Most may not realize that there is actually a free SMTP server builtin to Windows Server all the way back to Windows 2003 and is IIS 6 technology (I know, try to suppress your nausea). The SMTP server is a feature that can be added to modern Windows Server versions via the Server Manager. Out of curiosity and due to working on a project recently utilizing the SMTP server on a Windows 2012 box, I wanted to see if the SMTP server was still an option in Windows Server 2016 TP4 and the answer is yes.
Installing the SMTP server
This is a feature found in the Add Roles and Features Wizard and is simply listed as SMTP Server.
A reboot will not be prompted for adding this feature.
Using the SMTP Server
The SMTP Server is administered through the IIS 6 Management Console. An easy way to get there is to go to a run or command prompt and type inetmgr6.exe. You will see the IIS 6 SMTP Virtual Server manager as show below. If you right click on SMTP Virtual Server, you get a configuration box where you can configure most everything affecting mailflow.
One of the more important areas of the configuration is under Delivery and Advanced where you will see the Advanced Delivery options. Here is where you configure your mail domain.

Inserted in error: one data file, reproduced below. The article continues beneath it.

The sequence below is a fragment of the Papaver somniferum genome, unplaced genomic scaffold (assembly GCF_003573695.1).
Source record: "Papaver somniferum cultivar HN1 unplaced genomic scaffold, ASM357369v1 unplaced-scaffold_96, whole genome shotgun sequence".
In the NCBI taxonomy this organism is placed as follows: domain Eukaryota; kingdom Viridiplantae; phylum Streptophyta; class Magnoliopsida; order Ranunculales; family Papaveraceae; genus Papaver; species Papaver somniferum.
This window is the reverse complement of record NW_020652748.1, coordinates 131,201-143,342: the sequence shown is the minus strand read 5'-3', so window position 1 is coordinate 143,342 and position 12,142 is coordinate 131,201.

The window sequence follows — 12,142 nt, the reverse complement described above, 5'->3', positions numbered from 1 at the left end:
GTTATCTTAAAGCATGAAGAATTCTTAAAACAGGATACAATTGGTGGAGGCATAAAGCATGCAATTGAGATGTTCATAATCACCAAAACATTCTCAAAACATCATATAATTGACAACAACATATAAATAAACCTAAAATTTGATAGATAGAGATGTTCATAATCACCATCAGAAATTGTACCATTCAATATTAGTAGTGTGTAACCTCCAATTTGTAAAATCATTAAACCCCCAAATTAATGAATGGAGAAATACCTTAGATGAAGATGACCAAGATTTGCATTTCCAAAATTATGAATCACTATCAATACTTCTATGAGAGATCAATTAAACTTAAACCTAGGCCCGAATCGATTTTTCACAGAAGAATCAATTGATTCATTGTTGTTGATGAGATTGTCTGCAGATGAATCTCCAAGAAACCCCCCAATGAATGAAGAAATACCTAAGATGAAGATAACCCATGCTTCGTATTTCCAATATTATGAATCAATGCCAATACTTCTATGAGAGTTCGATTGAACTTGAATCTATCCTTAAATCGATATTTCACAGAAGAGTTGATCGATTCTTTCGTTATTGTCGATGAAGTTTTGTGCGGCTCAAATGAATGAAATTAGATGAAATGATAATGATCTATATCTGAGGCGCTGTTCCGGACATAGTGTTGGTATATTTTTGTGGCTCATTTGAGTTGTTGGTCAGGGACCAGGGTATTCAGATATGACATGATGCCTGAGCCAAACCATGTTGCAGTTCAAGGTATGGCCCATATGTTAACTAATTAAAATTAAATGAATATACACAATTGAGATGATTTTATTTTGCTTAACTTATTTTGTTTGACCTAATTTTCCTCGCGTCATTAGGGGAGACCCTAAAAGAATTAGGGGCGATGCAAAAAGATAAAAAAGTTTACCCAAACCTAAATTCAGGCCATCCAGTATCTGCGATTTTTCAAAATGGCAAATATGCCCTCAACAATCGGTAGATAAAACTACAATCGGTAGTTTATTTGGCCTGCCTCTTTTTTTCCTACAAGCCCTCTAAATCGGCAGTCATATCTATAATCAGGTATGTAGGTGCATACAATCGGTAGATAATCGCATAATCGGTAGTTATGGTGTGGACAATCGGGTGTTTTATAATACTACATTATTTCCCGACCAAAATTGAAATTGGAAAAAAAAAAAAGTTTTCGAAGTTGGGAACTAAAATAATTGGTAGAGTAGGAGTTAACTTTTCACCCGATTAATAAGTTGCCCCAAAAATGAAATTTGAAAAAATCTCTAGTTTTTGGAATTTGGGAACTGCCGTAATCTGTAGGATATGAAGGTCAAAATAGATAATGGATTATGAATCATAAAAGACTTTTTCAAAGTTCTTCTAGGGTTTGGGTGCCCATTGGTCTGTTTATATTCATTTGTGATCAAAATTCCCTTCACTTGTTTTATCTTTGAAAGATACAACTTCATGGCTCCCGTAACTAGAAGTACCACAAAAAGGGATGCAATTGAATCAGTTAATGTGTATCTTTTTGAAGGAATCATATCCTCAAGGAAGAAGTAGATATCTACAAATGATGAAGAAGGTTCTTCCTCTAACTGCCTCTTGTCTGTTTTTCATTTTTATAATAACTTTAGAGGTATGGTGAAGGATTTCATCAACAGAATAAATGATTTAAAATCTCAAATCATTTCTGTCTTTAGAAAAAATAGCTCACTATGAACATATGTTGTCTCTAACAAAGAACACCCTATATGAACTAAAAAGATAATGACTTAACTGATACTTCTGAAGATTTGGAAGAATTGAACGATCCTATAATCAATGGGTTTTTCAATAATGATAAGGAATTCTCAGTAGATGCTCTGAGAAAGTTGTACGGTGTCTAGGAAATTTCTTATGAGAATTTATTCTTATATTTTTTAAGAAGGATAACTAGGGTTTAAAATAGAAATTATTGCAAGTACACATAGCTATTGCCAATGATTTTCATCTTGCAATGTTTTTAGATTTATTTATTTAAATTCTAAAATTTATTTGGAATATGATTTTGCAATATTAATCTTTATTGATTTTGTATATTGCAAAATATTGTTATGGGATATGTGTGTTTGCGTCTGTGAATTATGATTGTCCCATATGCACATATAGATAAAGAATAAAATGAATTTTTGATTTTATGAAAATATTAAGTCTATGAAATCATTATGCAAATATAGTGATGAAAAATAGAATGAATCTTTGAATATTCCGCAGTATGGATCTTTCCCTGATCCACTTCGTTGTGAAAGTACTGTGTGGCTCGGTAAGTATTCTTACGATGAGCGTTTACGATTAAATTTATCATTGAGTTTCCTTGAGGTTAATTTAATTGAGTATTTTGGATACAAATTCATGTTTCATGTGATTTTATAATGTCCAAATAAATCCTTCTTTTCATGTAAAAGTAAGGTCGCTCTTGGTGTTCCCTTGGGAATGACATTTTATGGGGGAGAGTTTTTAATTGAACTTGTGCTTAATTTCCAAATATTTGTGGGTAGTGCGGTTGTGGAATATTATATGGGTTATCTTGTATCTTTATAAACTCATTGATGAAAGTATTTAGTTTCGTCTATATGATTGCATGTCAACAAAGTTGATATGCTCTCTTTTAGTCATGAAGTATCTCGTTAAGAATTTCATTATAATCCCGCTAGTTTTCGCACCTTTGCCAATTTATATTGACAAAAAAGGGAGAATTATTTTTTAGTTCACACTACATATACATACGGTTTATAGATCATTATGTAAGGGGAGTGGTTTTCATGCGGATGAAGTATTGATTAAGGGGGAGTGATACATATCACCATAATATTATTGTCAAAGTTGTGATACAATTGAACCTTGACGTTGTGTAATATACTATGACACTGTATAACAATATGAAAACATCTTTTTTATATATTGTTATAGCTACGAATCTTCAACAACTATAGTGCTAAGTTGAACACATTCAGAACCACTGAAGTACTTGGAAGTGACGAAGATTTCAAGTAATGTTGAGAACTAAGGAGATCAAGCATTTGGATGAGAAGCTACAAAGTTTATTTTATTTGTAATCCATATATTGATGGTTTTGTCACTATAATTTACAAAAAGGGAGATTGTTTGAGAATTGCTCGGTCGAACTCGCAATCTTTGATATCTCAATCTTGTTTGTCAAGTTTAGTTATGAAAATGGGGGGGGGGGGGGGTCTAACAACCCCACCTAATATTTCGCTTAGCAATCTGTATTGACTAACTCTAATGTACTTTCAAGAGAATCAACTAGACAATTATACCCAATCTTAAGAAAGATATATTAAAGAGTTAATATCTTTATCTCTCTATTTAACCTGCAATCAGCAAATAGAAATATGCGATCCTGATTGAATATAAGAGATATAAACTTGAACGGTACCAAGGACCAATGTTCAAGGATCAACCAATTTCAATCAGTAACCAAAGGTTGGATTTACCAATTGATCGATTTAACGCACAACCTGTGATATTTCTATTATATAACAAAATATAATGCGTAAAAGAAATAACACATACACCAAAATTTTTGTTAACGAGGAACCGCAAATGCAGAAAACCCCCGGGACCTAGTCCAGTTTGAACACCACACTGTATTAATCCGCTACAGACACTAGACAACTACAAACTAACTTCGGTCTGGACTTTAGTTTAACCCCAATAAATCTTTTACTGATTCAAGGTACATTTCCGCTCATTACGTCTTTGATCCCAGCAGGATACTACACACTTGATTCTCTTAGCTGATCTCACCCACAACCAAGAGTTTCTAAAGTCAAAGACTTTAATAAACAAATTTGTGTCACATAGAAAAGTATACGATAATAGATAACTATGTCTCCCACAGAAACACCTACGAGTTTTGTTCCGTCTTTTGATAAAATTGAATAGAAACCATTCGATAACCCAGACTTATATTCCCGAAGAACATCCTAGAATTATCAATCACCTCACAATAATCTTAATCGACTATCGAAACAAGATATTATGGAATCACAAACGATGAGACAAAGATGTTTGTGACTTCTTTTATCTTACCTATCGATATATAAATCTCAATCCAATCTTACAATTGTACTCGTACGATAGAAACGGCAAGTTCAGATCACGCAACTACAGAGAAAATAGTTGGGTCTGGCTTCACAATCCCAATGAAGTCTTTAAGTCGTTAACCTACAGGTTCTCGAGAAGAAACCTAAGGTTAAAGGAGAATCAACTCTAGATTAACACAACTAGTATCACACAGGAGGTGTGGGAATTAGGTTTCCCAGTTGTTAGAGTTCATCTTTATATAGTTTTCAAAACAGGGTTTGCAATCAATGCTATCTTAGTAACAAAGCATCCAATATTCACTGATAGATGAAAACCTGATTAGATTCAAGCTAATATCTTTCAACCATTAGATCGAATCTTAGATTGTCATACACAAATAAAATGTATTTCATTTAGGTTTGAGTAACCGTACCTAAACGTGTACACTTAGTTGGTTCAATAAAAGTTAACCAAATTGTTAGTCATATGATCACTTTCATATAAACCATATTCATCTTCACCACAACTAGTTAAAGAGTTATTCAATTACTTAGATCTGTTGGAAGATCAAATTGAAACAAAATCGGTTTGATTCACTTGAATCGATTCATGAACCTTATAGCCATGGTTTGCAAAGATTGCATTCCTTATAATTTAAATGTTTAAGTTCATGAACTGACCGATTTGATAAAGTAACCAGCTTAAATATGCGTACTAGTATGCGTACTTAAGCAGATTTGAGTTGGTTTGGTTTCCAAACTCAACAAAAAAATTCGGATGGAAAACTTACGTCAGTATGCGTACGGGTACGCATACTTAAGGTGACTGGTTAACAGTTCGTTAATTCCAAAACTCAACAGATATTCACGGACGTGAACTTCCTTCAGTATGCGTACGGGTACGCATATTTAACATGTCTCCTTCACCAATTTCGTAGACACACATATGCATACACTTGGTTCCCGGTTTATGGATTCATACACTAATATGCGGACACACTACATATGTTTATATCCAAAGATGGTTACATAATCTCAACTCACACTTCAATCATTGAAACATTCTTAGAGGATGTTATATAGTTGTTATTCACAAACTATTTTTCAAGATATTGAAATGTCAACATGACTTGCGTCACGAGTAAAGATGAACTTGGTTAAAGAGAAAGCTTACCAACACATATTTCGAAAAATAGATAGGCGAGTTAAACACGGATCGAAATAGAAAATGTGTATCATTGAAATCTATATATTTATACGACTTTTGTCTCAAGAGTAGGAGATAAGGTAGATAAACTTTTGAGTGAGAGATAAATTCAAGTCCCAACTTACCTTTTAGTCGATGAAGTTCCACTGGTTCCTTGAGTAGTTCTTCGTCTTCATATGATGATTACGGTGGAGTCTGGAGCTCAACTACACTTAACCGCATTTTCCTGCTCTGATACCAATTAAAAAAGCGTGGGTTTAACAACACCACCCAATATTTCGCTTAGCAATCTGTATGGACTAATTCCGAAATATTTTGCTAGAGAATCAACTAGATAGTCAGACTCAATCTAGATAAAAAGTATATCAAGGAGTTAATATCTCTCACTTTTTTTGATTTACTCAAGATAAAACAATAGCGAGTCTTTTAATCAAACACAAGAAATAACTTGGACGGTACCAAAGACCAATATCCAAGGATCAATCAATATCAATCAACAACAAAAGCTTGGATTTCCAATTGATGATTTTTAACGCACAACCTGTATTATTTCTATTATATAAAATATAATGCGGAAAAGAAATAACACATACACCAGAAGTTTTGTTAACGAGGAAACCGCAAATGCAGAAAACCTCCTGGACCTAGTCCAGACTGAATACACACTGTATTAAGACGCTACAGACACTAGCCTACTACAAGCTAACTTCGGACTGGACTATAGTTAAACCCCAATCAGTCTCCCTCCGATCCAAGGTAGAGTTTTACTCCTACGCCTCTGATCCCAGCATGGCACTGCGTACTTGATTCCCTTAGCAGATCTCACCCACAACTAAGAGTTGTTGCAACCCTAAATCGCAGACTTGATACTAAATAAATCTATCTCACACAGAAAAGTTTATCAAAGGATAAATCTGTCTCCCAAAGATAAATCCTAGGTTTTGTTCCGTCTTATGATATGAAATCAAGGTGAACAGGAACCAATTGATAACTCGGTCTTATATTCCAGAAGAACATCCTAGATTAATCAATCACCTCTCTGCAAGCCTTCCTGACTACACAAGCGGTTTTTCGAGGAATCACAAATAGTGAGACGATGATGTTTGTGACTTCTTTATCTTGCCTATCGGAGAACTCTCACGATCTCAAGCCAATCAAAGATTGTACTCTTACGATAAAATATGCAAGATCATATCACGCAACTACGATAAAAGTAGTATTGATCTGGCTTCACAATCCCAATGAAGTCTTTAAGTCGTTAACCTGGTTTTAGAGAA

Using powershell we can test mailflow from our SMTP server using the send-mailmessage commandlet. By default however, the server is not set to allow any open relays out of the box.
If you run the send-mailmessage commandlet from the server itself, you need to add the server’s assigned IP address to the allowed to relay list before you test. Below is the default configuration.
After you have added the appropriate IP address, you can open up a powershell prompt and use the following to test SMTP relay
send-mailmessage -from "<[email protected]>" -to "John Doe <[email protected]>" -subject "Test" -body "Testing" -smtpserver 192.168.57.86
The SMTP relay included in Windows Server from 2008 forward is a no frills SMTP relay that doesn’t include many options, however, if you are looking for SMTP functionality for an application or for testing, it can come in very handy. It is good to see this feature is still hanging around in Windows Server 2016.